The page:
UN pension backs Centerbridge and Lexington

The $43bn United Nations Joint Staff Pension Fund carved out a 6% allocation to private equity last year and has made its first commitments to big funds this summer.

A new pool of capital has emerged on the private equity landscape.

The United Nations, which has been developing its debut private equity programme over the past year, recently made its first commitments to large funds, allocating $75 million to Lexington Partners and $65 million to Centerbridge Partners, sources told Private Equity International.

The United Nations Joint Staff Pension Fund made the commitments in June to Lexington’s seventh secondaries fund, which closed on $7 billion in July, and Centerbridge’s second fund, which recently closed on about $4.4 billion. The pension also committed $25 million to Orchid Asia’s fifth fund, which closed on its hard-cap of $650 million in July.

With about $43 billion in assets, the pension has a 6 percent allocation target to private equity. The allocation was carved out last year, and the pension fund made its first ever private equity commitment — $150 million — to the International Finance Corporation-sponsored African, Latin American and Caribbean Fund.

A specific business plan for private equity has not yet been created and the pension declined to comment on how much it wants to commit this year. The pension will be looking “opportunistically” for managers in strategies like buyouts, growth capital, secondaries and emerging markets, among others, according to a source close to the pension.

The pension fund was authorised by the UN Secretary General in consultation with the investment committee, the pension board and the General Assembly in 2009 to begin investing in private equity and hedge funds. The pension had been exploring various alternative asset classes since 2008, according to a statement from the pension.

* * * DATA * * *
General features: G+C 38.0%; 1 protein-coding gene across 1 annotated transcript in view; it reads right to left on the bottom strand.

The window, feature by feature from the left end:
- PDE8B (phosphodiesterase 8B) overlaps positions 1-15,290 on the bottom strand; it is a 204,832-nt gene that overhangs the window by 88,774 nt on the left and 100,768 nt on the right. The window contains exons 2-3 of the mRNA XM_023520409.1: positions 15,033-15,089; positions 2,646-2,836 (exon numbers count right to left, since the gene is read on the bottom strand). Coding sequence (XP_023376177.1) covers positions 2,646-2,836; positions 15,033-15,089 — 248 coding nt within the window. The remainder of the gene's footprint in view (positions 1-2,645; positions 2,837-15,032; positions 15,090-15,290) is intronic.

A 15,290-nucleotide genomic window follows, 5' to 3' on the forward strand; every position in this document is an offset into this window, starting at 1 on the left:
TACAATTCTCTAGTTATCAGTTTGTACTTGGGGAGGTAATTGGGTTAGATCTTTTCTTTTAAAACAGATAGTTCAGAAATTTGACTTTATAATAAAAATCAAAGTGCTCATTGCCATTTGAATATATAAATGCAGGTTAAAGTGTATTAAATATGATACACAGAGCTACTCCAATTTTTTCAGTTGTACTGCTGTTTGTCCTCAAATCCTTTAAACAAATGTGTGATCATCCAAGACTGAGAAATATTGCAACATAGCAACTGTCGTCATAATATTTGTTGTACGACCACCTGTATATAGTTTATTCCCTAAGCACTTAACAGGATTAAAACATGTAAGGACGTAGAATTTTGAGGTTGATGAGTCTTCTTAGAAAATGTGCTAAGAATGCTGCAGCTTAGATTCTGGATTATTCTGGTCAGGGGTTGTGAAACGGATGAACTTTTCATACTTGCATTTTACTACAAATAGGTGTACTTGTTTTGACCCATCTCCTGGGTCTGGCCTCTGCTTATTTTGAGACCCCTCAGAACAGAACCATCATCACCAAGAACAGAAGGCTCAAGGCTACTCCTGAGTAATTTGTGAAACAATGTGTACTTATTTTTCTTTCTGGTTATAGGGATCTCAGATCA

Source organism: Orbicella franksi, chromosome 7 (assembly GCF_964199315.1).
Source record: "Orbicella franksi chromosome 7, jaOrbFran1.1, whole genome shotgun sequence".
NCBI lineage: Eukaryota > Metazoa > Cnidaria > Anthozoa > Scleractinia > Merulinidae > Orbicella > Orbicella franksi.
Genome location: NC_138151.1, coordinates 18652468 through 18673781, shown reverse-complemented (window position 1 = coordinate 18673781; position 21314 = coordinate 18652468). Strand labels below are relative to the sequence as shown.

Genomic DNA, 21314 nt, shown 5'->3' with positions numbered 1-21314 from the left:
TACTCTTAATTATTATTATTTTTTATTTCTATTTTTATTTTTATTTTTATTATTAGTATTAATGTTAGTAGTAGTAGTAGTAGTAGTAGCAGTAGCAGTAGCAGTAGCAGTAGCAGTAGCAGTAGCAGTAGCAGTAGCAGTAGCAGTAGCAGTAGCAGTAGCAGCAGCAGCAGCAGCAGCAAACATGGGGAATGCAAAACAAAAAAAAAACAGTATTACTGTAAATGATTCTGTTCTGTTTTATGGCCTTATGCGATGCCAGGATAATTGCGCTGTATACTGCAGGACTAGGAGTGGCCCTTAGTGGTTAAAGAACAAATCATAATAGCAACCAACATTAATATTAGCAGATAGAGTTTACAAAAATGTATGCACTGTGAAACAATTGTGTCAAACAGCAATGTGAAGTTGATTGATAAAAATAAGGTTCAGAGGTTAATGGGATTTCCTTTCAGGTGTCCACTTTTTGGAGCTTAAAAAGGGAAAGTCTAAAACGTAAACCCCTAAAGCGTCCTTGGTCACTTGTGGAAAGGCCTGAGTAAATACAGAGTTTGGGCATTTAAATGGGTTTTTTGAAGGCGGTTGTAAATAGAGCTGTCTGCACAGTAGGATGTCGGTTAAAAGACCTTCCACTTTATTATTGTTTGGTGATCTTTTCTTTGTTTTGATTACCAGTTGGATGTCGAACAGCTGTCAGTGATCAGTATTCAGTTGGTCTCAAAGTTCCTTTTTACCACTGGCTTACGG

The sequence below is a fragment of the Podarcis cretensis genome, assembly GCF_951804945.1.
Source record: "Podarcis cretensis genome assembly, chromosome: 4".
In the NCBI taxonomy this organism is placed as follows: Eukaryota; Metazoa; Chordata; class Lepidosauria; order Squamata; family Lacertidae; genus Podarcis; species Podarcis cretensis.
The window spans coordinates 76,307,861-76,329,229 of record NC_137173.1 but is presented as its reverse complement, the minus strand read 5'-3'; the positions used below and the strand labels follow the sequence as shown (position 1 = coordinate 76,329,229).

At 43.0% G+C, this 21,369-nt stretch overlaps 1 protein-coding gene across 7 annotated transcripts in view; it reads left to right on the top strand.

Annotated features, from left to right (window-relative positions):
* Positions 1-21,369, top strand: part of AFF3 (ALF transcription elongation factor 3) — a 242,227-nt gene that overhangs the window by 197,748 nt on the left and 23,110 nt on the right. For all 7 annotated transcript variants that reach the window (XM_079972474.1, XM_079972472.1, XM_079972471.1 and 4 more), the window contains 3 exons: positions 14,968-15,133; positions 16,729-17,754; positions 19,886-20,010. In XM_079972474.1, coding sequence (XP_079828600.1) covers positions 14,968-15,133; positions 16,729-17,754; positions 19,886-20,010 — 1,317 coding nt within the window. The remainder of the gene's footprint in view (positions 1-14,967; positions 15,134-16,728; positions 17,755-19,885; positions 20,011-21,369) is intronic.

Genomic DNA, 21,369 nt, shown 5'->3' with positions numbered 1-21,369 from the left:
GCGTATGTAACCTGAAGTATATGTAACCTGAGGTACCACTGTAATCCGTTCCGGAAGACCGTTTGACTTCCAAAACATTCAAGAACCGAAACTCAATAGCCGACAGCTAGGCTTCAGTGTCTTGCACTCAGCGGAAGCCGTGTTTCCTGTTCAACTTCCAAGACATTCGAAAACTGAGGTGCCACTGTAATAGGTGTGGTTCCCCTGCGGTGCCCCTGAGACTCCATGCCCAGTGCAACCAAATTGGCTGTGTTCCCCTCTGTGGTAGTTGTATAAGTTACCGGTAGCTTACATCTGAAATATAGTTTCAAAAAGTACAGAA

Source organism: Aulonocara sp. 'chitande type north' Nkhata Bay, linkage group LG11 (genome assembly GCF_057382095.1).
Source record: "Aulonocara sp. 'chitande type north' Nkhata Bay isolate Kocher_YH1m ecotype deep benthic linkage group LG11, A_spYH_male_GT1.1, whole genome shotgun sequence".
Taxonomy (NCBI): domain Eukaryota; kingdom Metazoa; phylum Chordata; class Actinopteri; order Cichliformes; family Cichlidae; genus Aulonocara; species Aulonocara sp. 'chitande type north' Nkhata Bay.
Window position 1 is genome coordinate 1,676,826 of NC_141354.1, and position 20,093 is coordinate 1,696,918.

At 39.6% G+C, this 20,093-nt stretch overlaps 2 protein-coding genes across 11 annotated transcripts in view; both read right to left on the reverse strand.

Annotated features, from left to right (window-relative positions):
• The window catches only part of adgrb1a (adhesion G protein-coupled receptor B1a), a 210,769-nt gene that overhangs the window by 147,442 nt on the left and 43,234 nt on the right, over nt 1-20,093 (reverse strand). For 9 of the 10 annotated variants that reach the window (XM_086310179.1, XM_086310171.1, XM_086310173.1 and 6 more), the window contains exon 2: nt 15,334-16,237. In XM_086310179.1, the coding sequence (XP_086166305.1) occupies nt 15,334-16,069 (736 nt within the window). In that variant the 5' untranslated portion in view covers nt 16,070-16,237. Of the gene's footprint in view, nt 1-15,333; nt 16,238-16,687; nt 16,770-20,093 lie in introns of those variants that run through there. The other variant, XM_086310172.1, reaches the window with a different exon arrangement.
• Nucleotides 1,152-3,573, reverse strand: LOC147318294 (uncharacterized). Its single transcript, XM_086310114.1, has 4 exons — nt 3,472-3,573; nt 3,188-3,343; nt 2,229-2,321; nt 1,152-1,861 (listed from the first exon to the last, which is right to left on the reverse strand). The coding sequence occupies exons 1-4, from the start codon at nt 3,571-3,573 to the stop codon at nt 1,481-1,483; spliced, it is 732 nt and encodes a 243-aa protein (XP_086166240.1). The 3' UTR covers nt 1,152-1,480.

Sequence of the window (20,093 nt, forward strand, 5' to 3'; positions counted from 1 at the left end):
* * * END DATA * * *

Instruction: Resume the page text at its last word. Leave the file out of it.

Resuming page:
Private equity at the pension is overseen by Tereza Hesounova Trivell, who spent more than 11 years at fund of funds Siguler Guff. Trivell, senior investment officer in alternative investments, joined the pension in June 2010 and began building up the programme.

The pension is hiring a consultant to advise on private equity through a competitive bidding process for a non-discretionary mandate. The pension would not comment on candidates or a timeline for the process.

Interestingly, managers the pension commits to do not have to be signatories with the UN’s Principles for Responsible Investment, though it is recommended, according to a person with knowledge of the situation. Centerbridge and Lexington are not included on the UN’s signatories list on the web site.

Private equity firms have in the past few years been signing onto the Principles, which were launched in 2006 and outline a set of best practices in environmental, social and governance issues. Firms like First Reserve, AXA Private Equity, Kohlberg Kravis Roberts, Pantheon, Partners Group and Abraaj Capital have signed onto the principles.